Fifty-nine years ago Professor Robert McCabe and several graduate students of his University of Wisconsin – Madison wildlife management classes introduced a group of us, on a one-to-one basis, to the thrill of Woodcock watching. Prof. McCabe had been influenced to this annual spring ritual by his mentor and predecessor, head of the wildlife management department, Aldo Leopold.
Since then I have missed very few springs of enjoying this evening performance. Now we witness the performance in our own five-acre field west of our home. What further cemented by being a tried and true devotee to this delightful activity was reading and re-reading the essay, “April Sky Dance,” in Aldo Leopold’s classic book, A Sand County Almanac. Having read this, followed by your own experiencing of the Woodcock show, you will more fully realize why I too yearn each spring to thrill to one of the most beautiful of all wild bird courtships.
Few things offer me greater pleasure than introducing people for the first time to some unusual event in nature that will so impress them that they will not want to miss it in future years. Such was the case during the spring of 1971 when some friends came all the way from Illinois to witness the Woodcock show.
At first I thought the vesper concert, performed nightly by these birds during most of April and May, was going to backfire because of the bright, nearly full moon which rose that evening around the time the performance was to begin.
The unanticipated additional foot-candles of light falling on the back meadow scene would, I thought, keep the little Woodcocks in the Aspen thickets close to their source of favorite food, earthworms.
Official sunset, sky perfectly clear, came at 8:06 pm. Generally the first singing begins, assuming the sky is clear, at 22 minutes after sunset. Our unselfish aim was to be on-hand early enough to conceal ourselves well so as not to miss the beautiful sight of this black-button-eyed troubadour as he spiraled upward in his musical display.
We waited, and waited, and no bird arrived. No song laced the evening sky. Finally I got to thinking that some natural calamity had claimed this little creature.
What a shame it would have been, coming all that distance from Chicago to find our performer out of commission. We wasted little time hurrying down the highway a few blocks and then off into a field overgrown along the edges by small evergreens and young Aspens, a site where surely another Woodcock would be concertizing. But no luck there either. He too was quiet.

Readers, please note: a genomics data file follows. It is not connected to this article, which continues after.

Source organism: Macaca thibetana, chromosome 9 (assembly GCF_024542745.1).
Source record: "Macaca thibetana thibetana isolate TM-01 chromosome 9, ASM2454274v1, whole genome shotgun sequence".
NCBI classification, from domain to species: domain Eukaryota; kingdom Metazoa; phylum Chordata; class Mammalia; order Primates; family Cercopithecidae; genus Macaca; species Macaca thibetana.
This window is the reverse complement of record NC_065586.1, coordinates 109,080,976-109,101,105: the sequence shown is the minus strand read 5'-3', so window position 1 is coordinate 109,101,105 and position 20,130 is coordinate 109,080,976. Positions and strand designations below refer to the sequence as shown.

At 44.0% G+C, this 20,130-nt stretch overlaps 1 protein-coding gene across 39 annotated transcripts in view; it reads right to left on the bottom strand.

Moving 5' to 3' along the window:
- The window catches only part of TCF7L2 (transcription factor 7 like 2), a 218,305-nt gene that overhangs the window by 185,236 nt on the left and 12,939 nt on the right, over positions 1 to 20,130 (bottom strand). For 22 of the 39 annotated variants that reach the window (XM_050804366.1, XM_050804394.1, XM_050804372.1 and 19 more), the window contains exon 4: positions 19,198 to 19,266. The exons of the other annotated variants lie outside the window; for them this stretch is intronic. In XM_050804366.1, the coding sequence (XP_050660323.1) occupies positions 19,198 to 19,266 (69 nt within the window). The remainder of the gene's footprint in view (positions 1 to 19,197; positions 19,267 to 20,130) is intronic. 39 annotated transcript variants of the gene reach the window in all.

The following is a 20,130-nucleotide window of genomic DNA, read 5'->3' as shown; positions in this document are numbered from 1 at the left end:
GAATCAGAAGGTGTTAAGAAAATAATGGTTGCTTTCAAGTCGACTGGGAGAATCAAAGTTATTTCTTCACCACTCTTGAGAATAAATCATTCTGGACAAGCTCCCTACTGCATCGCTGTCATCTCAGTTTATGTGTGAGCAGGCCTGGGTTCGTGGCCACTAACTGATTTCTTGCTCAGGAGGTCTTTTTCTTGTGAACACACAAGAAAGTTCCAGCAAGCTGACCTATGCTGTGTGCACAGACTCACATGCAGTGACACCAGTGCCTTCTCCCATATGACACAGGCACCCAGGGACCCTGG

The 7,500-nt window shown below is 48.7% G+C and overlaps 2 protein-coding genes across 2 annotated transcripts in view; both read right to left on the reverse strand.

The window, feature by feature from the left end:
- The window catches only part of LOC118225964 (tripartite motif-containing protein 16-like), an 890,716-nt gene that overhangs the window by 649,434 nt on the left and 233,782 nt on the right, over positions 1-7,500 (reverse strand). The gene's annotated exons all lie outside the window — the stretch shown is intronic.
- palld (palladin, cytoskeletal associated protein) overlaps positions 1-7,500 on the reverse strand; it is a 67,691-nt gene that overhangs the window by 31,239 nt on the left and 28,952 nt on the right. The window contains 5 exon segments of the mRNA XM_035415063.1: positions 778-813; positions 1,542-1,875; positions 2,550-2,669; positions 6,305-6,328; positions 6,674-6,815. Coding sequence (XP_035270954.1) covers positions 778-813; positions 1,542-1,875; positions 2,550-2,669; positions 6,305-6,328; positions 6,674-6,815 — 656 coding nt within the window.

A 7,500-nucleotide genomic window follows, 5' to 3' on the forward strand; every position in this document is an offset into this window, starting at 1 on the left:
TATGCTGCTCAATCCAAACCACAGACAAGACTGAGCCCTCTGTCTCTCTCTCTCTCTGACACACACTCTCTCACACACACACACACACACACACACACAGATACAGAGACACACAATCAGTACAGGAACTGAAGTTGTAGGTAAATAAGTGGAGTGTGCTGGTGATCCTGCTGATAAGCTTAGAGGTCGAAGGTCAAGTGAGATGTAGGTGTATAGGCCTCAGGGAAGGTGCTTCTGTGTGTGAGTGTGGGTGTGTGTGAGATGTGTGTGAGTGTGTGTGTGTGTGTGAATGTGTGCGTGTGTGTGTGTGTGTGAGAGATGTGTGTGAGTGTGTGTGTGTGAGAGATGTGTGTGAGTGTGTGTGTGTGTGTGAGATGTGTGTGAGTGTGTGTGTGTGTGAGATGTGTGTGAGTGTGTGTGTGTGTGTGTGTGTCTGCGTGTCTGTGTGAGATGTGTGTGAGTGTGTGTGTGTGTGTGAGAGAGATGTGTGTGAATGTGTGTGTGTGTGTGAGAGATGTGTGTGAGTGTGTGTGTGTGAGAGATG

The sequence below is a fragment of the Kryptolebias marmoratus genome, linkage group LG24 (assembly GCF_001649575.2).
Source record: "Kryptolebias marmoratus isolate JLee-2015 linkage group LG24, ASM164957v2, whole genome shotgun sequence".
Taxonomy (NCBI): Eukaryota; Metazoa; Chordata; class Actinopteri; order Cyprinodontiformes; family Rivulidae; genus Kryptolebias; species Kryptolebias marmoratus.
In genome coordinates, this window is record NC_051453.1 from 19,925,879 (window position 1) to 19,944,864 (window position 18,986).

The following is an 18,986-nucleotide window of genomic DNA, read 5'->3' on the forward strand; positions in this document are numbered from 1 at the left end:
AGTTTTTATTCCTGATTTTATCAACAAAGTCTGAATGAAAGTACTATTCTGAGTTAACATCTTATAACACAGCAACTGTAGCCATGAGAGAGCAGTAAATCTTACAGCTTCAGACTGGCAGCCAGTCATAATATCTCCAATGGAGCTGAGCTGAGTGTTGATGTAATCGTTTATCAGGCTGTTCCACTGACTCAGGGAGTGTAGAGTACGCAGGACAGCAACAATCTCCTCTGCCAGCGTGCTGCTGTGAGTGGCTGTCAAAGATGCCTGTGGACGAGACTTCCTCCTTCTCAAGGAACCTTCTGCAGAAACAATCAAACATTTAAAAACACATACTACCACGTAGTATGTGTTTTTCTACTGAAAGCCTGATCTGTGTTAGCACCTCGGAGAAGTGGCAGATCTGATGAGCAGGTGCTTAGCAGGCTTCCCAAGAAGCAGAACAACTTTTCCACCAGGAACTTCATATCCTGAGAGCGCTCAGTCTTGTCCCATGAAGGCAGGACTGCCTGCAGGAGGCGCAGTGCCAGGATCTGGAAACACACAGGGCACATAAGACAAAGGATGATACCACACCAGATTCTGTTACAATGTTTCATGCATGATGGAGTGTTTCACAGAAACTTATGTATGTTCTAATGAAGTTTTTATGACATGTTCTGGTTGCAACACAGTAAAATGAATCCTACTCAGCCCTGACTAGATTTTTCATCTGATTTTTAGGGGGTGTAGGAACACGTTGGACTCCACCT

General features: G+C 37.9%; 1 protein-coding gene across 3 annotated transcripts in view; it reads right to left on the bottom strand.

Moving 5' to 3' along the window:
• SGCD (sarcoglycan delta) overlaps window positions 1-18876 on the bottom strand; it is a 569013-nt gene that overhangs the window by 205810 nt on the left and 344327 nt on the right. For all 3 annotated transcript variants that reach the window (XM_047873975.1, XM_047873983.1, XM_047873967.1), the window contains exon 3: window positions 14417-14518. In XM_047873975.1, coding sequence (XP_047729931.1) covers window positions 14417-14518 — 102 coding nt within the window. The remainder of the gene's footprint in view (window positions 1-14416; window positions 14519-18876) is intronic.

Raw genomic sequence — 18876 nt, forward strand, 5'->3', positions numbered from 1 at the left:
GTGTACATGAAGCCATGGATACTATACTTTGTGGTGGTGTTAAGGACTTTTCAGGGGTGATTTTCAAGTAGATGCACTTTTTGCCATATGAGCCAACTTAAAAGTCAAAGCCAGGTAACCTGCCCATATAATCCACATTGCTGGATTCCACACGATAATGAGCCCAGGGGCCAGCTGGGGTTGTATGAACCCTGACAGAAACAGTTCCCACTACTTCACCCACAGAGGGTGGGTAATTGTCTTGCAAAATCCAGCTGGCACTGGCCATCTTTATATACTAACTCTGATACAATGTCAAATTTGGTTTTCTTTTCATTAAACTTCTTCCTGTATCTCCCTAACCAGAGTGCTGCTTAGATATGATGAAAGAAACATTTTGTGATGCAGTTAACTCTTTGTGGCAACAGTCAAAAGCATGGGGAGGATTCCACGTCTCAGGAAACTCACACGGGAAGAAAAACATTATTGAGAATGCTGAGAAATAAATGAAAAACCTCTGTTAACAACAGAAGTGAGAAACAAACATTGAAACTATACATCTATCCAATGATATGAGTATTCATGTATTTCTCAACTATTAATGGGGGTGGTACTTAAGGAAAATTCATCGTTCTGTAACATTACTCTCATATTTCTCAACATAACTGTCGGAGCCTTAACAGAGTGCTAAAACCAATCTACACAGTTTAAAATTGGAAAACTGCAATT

Back to our original seats we scooted. Hallelujah! The concert had begun! Little by little we timed our approach to “center stage” as the bird flew high into the early evening sky. Soon we were so near to him when he landed that he wasn’t sure whether or not it was safe to “peent.” But he did. Barely. He would utter the sound, “whup” four or five times that we compared to our whipping a small stiff branch through the air.
Finally out came the comical high-pitched quack-like “peent” sounding for all the world as though it was being produced on a reed instrument of sorts. When I played his tape-recorded song (which I had made a few minutes earlier with my small field recorder) back to him, that was when the almost frenzied display began.
All around the small grove of Quaking Aspens the bird fluttered in short spurts frantically searching for the concealed intruder. I tried to be careful to not overdo my taped playbacks for fear it might drive him to a different “concert hall.” That would be a sad night indeed.
Fifteen minutes later, our show completed, we slowly worked our way back to the house. Now I fully agreed with my idol, John Muir, when he wrote, in effect, that going out was really coming in! It was our being outdoors when we were in our greatest glory! (It still is!)
What a pleasure it had been that early May evening, frogs singing down in the swales, full moon now riding low above the spruces to the south, and especially witnessing the total performance of the American Woodcock, from its comical peenting on the ground to its musical, spiraling, twittering flight high into the nighttime sky.
I began conducting an annual Woodcock survey each spring for the U.S. Fish and Wildlife Service about 58 years ago. Finally, when my hearing of high sounds began to deteriorate, Charlotte took over the listening and counting. Our route, chosen randomly and done identically every year, ran along Old Stage Road in northern Door County. Starting 22 minutes after sundown on a clear night we used to count for three minutes at 10 different sites spaced four-tenths of a mile apart.
In our last year of counting, we tabulated six Woodcocks along the route, about average for the course. These birds were very likely already paired and the female was somewhere nearby sitting on a clutch of eggs or looking after her young. Chances were good that they had wintered in Louisiana or western Mississippi, arriving there in late November into early December. They left for the North Country between late January and early February. The first sighting of a Woodcock in northern Door County several years ago was on March 15 by our good friend, Don Buchholz, former director of The Clearing at Ellison Bay.
What a thrill it is again to say “hello” to this little troubadour friend of the Alders and Aspens, the American Woodcock. If only he knew how hard we wish the day will never arrive when he and his offspring are displaced from their singing ground by “progress” of our times.
Nature is wonderful if only you will have her. And once you do, never let her go!